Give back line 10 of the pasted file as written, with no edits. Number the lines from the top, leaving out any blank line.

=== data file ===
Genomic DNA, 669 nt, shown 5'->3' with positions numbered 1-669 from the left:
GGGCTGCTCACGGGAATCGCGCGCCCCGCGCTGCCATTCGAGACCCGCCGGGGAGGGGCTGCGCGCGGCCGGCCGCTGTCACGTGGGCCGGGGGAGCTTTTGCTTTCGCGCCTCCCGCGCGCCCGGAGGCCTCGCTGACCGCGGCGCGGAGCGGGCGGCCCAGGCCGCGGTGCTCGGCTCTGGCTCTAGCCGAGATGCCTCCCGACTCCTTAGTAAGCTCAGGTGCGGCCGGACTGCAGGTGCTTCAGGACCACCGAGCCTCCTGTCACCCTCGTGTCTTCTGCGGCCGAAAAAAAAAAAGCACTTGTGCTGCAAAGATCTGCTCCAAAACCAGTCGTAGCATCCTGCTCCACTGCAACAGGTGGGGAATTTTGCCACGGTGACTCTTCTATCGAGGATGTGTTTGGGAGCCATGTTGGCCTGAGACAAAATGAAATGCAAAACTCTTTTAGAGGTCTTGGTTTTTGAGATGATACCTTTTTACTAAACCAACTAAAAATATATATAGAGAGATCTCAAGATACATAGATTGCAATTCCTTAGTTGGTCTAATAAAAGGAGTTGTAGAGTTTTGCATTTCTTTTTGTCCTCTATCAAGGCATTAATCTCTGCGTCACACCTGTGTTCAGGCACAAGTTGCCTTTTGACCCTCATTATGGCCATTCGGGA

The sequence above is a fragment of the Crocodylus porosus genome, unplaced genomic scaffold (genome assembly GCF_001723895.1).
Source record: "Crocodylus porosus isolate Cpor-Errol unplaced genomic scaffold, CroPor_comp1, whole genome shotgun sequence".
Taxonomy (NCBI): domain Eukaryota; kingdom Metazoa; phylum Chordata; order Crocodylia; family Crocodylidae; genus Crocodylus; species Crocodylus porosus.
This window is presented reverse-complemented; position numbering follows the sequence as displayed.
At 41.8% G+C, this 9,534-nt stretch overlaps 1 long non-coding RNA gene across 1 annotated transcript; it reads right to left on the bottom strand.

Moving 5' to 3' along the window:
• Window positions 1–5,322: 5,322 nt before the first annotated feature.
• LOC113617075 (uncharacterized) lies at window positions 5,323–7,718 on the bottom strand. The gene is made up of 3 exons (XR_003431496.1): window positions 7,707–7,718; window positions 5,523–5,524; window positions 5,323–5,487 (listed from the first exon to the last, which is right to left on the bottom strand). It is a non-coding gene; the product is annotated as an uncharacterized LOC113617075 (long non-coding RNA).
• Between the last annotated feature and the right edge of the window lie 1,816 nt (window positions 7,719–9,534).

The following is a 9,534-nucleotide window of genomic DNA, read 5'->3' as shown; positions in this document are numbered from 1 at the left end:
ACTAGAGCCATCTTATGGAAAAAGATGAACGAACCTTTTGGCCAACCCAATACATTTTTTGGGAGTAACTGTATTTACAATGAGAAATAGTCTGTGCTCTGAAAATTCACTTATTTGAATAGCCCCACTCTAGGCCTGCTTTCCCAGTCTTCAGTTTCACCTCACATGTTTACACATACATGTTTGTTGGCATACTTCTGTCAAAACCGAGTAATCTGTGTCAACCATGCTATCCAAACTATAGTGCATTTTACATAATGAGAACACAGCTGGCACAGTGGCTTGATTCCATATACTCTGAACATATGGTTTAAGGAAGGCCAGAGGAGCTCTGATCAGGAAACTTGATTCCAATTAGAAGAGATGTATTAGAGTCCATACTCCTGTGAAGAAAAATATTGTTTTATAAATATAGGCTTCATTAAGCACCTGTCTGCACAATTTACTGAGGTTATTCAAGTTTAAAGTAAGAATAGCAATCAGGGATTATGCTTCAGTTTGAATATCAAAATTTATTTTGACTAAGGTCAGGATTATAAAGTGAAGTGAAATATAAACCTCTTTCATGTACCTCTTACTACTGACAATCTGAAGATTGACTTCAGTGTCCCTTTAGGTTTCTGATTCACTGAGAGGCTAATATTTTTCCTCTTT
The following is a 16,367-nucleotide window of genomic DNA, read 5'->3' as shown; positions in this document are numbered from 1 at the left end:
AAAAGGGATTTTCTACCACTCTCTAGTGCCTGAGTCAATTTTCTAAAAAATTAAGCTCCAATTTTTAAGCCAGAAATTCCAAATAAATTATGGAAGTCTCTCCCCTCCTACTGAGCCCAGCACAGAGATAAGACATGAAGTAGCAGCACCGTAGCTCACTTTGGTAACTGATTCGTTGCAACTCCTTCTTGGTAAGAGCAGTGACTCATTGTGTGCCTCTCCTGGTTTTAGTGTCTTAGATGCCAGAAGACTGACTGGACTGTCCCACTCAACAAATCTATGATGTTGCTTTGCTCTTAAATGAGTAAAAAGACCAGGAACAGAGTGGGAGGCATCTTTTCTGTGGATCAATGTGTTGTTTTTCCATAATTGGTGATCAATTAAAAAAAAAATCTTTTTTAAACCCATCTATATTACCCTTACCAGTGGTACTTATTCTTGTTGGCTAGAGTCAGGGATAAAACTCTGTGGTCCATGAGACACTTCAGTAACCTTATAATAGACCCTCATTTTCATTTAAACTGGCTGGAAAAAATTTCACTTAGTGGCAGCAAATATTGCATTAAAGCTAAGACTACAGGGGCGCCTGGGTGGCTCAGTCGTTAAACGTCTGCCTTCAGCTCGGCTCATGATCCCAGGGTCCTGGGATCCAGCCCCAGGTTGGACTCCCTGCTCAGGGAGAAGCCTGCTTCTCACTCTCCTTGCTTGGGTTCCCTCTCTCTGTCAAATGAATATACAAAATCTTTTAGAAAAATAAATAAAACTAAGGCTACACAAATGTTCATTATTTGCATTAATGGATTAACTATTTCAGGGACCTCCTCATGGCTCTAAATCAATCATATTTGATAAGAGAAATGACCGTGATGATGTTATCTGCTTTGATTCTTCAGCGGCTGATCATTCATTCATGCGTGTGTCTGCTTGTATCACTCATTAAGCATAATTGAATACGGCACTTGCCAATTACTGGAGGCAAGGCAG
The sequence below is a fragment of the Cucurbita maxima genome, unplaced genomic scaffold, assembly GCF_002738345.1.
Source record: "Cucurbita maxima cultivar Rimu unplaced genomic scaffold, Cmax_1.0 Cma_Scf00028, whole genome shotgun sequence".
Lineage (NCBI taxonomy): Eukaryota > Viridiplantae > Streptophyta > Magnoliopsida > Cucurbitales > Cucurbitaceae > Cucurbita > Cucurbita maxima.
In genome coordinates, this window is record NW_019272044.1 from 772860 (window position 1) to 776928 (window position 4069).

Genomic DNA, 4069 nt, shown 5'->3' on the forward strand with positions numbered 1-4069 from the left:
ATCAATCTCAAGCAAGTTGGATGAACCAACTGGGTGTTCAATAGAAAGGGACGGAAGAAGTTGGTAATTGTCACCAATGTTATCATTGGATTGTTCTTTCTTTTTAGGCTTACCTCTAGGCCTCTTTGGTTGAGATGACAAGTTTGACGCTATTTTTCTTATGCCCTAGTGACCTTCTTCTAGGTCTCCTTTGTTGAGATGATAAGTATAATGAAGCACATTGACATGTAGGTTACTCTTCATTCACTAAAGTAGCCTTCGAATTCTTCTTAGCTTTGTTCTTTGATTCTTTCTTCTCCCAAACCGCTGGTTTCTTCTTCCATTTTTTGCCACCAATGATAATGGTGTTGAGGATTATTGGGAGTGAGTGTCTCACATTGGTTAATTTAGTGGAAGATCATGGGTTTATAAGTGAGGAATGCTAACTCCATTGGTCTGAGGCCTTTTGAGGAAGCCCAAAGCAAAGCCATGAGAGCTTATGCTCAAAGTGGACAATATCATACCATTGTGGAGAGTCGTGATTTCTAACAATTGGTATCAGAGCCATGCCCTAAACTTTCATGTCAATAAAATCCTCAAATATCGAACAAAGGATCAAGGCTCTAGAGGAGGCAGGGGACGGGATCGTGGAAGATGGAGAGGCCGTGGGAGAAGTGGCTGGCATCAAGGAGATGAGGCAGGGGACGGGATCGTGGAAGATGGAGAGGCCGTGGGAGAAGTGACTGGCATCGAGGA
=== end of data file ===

• LOC113617075 (uncharacterized) lies at window positions 5,323–7,718 on the bottom strand. The gene is made up of 3 exons (XR_003431496.1): window positions 7,707–7,718; window positions 5,523–5,524; window positions 5,323–5,487 (listed from the first exon to the last, which is right to left on the bottom strand). It is a non-coding gene; the product is annotated as an uncharacterized LOC113617075 (long non-coding RNA).